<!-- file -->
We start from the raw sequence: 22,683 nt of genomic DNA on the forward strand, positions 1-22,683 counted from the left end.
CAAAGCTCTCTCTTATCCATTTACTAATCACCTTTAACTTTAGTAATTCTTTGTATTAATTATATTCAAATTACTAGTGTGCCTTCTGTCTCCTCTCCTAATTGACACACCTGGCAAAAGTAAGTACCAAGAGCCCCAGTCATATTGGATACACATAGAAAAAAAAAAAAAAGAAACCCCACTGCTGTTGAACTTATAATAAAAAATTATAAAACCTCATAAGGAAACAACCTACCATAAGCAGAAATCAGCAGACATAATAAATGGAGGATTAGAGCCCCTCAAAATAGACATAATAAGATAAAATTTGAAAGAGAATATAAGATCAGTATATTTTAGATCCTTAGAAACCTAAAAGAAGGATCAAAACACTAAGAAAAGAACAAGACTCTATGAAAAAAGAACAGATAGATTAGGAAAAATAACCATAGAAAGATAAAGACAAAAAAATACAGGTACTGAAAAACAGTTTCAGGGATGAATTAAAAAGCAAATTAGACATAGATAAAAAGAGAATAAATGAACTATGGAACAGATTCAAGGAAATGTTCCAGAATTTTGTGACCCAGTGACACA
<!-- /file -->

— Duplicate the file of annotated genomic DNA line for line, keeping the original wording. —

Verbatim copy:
We start from the raw sequence: 22,683 nt of genomic DNA on the forward strand, positions 1-22,683 counted from the left end.
CAAAGCTCTCTCTTATCCATTTACTAATCACCTTTAACTTTAGTAATTCTTTGTATTAATTATATTCAAATTACTAGTGTGCCTTCTGTCTCCTCTCCTAATTGACACACCTGGCAAAAGTAAGTACCAAGAGCCCCAGTCATATTGGATACACATAGAAAAAAAAAAAAAAGAAACCCCACTGCTGTTGAACTTATAATAAAAAATTATAAAACCTCATAAGGAAACAACCTACCATAAGCAGAAATCAGCAGACATAATAAATGGAGGATTAGAGCCCCTCAAAATAGACATAATAAGATAAAATTTGAAAGAGAATATAAGATCAGTATATTTTAGATCCTTAGAAACCTAAAAGAAGGATCAAAACACTAAGAAAAGAACAAGACTCTATGAAAAAAGAACAGATAGATTAGGAAAAATAACCATAGAAAGATAAAGACAAAAAAATACAGGTACTGAAAAACAGTTTCAGGGATGAATTAAAAAGCAAATTAGACATAGATAAAAAGAGAATAAATGAACTATGGAACAGATTCAAGGAAATGTTCCAGAATTTTGTGACCCAGTGACACA